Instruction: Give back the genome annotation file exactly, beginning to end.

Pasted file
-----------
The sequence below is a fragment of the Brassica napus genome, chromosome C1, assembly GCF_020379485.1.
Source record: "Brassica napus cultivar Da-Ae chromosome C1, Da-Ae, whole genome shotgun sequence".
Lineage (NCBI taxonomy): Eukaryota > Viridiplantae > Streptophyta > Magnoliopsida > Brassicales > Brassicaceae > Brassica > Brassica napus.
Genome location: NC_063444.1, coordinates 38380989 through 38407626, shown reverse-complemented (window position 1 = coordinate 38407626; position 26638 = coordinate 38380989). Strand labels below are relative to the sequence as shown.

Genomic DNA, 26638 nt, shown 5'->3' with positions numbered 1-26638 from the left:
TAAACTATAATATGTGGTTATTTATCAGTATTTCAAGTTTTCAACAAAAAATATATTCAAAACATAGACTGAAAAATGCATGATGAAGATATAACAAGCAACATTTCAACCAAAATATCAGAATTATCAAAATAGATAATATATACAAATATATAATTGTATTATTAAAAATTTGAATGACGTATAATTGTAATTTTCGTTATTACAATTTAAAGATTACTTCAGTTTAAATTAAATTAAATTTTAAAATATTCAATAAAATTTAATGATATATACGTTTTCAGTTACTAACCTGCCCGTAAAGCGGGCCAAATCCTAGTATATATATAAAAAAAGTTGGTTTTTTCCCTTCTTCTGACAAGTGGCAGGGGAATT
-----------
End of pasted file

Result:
The sequence below is a fragment of the Brassica napus genome, chromosome C1, assembly GCF_020379485.1.
Source record: "Brassica napus cultivar Da-Ae chromosome C1, Da-Ae, whole genome shotgun sequence".
Lineage (NCBI taxonomy): Eukaryota > Viridiplantae > Streptophyta > Magnoliopsida > Brassicales > Brassicaceae > Brassica > Brassica napus.
Genome location: NC_063444.1, coordinates 38380989 through 38407626, shown reverse-complemented (window position 1 = coordinate 38407626; position 26638 = coordinate 38380989). Strand labels below are relative to the sequence as shown.

Genomic DNA, 26638 nt, shown 5'->3' with positions numbered 1-26638 from the left:
TAAACTATAATATGTGGTTATTTATCAGTATTTCAAGTTTTCAACAAAAAATATATTCAAAACATAGACTGAAAAATGCATGATGAAGATATAACAAGCAACATTTCAACCAAAATATCAGAATTATCAAAATAGATAATATATACAAATATATAATTGTATTATTAAAAATTTGAATGACGTATAATTGTAATTTTCGTTATTACAATTTAAAGATTACTTCAGTTTAAATTAAATTAAATTTTAAAATATTCAATAAAATTTAATGATATATACGTTTTCAGTTACTAACCTGCCCGTAAAGCGGGCCAAATCCTAGTATATATATAAAAAAAGTTGGTTTTTTCCCTTCTTCTGACAAGTGGCAGGGGAATT